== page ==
Palpation for presence of tenderness ,spasm or trigger point
PHYSICAL EXAMINATION
Evaluation of TMJ tenderness and noise
1.point of tenderness
2.form of joint noise : clicking or crepitus
PHYSICAL EXAMINATION
Measurement of range of jaw motion
cm in vertical
1 cm in protusively and laterally
Clinical signs on examination of myofacial
dysfunction include:
Limitation of jaw opening (normal range is at least 35 mm as measured from lower to upper anterior
teeth)
Palpable spasm of facial muscles
Clicking or popping sound in the TMJ
4. Tenderness on palpation of the TMJ via the external

auditory meatus

Crepitus over the joint
Lateral deviation of the mandible.
Management
The aim of management should be:
Control the factors that worsen TMD
Decrease harmful pressure or “loading” on the joints
Restore jaw function
Help resume regular daily activities
Pain reduction techniques
The treatment of myofascial pain dysfunction syndrome is divided into four phases.
Phase I treatment is initiated upon diagnosis, and consists of :
- educating the patient on muscle fatigue and spasm as the cause of pain and dysfunction. It helps to
explain referred pain.
- the avoidance of clenching and grinding is emphasized
- a soft diet is instituted.
The appliance is usually worn at night, but can also be worn during the day, if necessary.
Care should be taken to instruct the patient not to wear the appliance at all times, as the
posterior teeth may become displaced.
If the patient remains asymptomatic, the appliance is discontinued.
If symptoms return, the appliance may be resumed at night, and its use continued as long as
necessary.
Phase III Therapy
Phase III includes
Physiotherapy of the muscle groups, including Ultrasonic therapy, Electro galvanic stimulation,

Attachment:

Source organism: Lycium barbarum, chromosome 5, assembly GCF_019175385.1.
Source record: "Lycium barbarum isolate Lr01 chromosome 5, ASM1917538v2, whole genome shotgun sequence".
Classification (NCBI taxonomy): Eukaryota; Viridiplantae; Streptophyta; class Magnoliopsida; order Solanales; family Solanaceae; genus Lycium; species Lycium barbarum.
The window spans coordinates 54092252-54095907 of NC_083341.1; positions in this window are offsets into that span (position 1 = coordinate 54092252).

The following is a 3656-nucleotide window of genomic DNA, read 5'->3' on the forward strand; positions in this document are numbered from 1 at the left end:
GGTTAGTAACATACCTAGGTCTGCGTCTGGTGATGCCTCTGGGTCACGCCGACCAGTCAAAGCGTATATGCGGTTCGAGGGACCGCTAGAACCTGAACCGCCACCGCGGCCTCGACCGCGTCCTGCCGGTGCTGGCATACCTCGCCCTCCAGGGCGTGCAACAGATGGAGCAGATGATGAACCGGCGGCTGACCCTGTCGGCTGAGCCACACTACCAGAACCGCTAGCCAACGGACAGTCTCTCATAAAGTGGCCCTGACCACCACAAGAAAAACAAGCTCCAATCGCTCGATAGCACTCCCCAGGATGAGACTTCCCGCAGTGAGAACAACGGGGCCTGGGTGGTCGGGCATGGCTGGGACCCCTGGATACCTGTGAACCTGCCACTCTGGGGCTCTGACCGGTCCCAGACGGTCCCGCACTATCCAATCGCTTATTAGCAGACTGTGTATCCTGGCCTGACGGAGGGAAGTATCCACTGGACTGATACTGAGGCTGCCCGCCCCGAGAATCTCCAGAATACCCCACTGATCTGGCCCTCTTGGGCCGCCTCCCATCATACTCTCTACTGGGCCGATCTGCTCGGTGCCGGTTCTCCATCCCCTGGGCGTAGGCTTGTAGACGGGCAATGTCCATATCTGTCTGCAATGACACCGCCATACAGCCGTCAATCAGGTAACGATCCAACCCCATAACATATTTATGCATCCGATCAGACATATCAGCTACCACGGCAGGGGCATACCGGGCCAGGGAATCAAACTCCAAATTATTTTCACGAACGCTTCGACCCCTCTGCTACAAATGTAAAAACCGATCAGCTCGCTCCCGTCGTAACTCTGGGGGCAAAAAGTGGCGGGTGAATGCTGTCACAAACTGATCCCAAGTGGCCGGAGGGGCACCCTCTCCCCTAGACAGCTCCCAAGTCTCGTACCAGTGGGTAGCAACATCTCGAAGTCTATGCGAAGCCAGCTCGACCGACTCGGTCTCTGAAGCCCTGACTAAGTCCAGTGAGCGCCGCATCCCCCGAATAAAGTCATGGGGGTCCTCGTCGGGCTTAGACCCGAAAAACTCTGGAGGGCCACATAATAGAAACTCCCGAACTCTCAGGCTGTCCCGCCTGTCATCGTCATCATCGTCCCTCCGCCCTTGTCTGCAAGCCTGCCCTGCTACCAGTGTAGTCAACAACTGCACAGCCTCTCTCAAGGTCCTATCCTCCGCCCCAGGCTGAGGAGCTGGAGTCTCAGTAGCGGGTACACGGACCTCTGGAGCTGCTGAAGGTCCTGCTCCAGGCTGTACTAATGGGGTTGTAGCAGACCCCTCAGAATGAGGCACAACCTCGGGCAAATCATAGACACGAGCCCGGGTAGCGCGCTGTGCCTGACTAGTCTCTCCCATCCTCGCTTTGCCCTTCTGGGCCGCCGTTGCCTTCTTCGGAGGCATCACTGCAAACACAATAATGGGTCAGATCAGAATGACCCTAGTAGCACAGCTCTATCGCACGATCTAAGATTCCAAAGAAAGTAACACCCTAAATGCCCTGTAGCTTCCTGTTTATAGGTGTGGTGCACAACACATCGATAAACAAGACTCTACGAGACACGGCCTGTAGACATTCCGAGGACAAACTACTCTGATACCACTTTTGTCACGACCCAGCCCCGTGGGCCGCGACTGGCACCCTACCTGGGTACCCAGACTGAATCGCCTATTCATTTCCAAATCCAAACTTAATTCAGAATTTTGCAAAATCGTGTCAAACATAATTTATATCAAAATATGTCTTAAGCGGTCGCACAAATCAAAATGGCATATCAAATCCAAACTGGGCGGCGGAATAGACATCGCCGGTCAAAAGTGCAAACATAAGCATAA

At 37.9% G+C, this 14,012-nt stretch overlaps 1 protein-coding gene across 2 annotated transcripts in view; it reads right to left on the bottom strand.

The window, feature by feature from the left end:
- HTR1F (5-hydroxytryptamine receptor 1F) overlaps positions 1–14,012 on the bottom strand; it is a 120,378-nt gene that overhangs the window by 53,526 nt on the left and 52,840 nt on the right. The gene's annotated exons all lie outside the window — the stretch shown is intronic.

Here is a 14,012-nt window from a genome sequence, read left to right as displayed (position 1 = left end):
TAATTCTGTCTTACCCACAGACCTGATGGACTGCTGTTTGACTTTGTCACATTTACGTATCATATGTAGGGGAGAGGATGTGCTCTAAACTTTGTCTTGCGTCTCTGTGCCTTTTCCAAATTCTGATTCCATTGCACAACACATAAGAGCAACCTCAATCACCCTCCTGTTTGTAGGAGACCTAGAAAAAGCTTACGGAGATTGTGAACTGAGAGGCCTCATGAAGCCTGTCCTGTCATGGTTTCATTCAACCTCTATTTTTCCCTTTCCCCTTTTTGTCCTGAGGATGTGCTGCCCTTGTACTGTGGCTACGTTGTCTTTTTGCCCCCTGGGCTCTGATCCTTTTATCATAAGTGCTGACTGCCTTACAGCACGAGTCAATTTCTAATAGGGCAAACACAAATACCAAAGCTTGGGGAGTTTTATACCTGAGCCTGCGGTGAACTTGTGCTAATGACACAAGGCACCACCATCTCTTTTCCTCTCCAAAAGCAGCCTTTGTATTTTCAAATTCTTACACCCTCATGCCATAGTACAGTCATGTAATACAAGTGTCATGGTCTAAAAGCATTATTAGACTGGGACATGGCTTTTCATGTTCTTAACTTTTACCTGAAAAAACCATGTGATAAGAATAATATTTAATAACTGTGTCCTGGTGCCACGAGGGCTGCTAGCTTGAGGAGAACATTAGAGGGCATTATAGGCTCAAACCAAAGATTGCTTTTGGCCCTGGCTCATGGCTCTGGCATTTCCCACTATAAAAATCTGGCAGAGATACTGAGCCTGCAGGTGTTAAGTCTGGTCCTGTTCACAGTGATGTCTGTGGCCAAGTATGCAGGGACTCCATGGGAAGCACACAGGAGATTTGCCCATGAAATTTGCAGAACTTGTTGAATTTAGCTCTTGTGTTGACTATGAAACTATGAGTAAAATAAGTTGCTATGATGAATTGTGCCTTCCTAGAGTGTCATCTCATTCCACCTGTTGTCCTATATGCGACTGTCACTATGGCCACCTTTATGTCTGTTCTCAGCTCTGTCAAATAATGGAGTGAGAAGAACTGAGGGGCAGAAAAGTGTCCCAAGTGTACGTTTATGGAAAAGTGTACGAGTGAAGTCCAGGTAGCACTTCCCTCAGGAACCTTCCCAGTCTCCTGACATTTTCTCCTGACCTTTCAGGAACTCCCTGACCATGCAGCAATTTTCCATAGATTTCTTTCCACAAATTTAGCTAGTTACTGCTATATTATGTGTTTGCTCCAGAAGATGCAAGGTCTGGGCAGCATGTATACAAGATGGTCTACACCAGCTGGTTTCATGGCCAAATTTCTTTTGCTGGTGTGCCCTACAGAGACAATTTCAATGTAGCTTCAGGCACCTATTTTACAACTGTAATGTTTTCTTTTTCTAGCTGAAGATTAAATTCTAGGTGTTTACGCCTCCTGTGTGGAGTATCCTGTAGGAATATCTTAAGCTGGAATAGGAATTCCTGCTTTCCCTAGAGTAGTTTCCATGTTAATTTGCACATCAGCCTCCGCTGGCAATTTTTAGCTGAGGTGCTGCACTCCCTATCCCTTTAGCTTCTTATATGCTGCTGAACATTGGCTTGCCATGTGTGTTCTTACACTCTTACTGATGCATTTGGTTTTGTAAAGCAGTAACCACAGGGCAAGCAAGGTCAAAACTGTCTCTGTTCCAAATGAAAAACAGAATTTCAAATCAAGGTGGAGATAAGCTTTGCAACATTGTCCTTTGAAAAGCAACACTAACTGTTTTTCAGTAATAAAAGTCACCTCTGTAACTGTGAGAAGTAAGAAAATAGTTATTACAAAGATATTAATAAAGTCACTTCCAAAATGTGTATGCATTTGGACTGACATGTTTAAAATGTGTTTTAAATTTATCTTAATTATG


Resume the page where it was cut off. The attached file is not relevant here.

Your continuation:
TENS.
Recently, it has been reported that pulsed radio frequency energy therapy (PRFE) in patients
with TMJ arthralgia is safe and effective and also increases mandibular motion.
These therapies focus beams of heat, sound or radio waves into the TMJ to increase blood flow
and relieve pain.

Phase IV Therapy
Phase IV involves
Psychological counseling to identify stress factor and referral to a TMJ center. The TMJ center
employs psychological counseling and trigger-point injections, for treatment.
Biofeedback helps patients to recognize times of increased muscle activity and spasm, and
provides methods to help control them.
In preliminary studies, Botulinum toxin has been used successfully to treat various pain
syndromes, including TMDs.

ANKYLOSIS OF TEMPEROMANDIBULAR JOINT
Dr. Wael M. Talaat
Assistant Professor of Oral & Maxillofacial Surgery
University of Dammam
ANKYLOSIS:
•

Inability to open the mouth beyond 5mm of inter-incisal opening due to fusion of head of
the condyle of the mandible with the articulating surface of the glenoid fossa.

•

Inability to open the mouth on account of muscular spasm or trismus is called as
‘ false ankylosis ’ as the cause here is
extra - articular.
Ankylosis, or Anchylosis
( from Greek αγκυλος, bent, crooked )
Ankylosis is a stiffness of a joint, as a result of injury or disease and results in hypomobiliy or no
mobility.
-

When the structures outside the joint are

involved, it is termed "false ankylosis”.
- in contrast when the disease involves the TMJ itself, it is called "true ankylosis”.
- When inflammation causes the joint-ends of the bones to be fused together the ankylosis is termed “
osseous” or complete.
CLASSIFICATION OF ANKYLOSIS:
1. False ankylosis or true ankylosis.
2. Extra - articular or intra - articular.
3. Fibrous or bony.
4. Unilateral or bilateral.